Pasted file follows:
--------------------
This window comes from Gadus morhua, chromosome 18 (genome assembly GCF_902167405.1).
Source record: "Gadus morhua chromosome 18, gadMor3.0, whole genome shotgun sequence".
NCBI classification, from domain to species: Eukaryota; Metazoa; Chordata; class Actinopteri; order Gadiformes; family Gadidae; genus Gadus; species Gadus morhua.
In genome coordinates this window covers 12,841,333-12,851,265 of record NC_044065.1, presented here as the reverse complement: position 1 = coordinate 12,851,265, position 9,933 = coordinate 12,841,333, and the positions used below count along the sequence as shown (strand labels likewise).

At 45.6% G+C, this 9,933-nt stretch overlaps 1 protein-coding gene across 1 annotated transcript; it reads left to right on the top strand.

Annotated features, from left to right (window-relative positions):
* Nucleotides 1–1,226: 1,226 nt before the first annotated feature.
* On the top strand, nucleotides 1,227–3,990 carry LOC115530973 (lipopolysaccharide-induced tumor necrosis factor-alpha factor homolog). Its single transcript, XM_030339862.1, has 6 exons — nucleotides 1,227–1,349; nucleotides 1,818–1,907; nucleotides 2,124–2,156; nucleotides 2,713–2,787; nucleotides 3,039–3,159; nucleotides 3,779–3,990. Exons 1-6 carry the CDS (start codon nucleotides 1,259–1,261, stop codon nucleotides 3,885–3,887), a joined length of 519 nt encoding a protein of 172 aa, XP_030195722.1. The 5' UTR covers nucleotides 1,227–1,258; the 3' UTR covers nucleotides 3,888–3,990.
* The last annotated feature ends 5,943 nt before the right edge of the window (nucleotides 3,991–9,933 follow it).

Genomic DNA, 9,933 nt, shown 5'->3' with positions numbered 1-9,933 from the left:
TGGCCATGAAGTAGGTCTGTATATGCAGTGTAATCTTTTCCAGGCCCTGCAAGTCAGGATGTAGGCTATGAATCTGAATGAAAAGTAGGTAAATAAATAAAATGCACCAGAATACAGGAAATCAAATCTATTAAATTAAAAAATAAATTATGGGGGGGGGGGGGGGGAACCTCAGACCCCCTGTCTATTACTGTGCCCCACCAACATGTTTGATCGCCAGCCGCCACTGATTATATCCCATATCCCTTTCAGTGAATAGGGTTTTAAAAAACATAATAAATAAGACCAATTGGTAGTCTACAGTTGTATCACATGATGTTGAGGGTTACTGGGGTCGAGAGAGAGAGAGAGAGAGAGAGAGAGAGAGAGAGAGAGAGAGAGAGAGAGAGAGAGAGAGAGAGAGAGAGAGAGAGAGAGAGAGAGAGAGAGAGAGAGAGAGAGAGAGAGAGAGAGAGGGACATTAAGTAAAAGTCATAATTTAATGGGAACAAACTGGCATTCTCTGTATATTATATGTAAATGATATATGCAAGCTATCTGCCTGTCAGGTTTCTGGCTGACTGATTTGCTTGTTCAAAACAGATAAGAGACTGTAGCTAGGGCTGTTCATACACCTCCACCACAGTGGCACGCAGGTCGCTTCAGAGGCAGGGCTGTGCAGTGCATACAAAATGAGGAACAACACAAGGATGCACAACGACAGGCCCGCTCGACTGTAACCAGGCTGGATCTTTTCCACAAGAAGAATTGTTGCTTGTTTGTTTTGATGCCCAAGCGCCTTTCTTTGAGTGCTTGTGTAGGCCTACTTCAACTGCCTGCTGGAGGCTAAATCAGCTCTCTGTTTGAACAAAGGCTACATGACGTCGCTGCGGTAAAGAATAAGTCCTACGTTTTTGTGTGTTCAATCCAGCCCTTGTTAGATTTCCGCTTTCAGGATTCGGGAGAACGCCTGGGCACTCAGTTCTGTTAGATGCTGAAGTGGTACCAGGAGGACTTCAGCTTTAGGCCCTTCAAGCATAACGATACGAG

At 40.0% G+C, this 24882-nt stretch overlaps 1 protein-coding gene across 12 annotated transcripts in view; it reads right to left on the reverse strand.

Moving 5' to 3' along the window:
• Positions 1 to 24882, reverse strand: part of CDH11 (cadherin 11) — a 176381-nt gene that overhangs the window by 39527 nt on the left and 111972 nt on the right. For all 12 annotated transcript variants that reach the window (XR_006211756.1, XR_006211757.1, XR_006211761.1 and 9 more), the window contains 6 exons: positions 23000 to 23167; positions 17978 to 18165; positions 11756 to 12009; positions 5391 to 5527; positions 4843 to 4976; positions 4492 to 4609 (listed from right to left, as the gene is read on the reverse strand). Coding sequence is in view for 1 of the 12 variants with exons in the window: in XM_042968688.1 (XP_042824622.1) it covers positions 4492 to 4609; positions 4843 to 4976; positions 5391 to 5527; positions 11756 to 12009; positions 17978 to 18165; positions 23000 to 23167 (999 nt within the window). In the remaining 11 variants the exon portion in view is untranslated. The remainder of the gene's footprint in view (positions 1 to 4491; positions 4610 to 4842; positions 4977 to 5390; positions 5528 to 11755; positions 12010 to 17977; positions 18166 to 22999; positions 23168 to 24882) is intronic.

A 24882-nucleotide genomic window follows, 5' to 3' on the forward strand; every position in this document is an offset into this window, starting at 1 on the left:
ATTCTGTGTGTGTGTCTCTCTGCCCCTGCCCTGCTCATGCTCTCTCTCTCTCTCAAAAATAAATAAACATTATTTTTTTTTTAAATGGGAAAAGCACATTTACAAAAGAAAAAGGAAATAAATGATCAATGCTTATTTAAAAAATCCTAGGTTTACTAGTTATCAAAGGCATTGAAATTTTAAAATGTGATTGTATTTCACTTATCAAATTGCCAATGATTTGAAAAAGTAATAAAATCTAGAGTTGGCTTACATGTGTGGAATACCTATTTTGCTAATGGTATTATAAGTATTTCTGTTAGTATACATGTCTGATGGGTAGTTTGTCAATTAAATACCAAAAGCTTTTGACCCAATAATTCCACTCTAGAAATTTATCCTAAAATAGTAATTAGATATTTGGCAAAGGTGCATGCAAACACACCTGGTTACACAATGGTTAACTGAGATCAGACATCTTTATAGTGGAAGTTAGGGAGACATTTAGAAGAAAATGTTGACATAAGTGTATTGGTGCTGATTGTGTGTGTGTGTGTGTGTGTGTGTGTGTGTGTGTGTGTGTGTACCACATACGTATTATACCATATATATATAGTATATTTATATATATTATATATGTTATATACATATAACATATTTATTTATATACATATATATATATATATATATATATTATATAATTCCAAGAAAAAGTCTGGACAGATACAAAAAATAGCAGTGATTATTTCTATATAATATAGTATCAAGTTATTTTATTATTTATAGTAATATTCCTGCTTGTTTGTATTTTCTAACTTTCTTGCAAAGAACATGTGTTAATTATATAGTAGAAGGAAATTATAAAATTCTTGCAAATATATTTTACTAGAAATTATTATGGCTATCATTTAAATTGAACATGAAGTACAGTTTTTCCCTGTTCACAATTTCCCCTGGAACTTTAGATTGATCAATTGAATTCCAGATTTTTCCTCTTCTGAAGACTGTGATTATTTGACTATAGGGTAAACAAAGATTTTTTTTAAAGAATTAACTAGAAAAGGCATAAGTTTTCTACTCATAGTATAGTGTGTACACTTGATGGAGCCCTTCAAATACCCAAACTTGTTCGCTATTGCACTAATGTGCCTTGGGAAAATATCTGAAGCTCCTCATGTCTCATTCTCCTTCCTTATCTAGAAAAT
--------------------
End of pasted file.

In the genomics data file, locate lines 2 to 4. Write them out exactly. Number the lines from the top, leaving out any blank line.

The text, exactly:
Source record: "Gadus morhua chromosome 18, gadMor3.0, whole genome shotgun sequence".
NCBI classification, from domain to species: Eukaryota; Metazoa; Chordata; class Actinopteri; order Gadiformes; family Gadidae; genus Gadus; species Gadus morhua.
In genome coordinates this window covers 12,841,333-12,851,265 of record NC_044065.1, presented here as the reverse complement: position 1 = coordinate 12,851,265, position 9,933 = coordinate 12,841,333, and the positions used below count along the sequence as shown (strand labels likewise).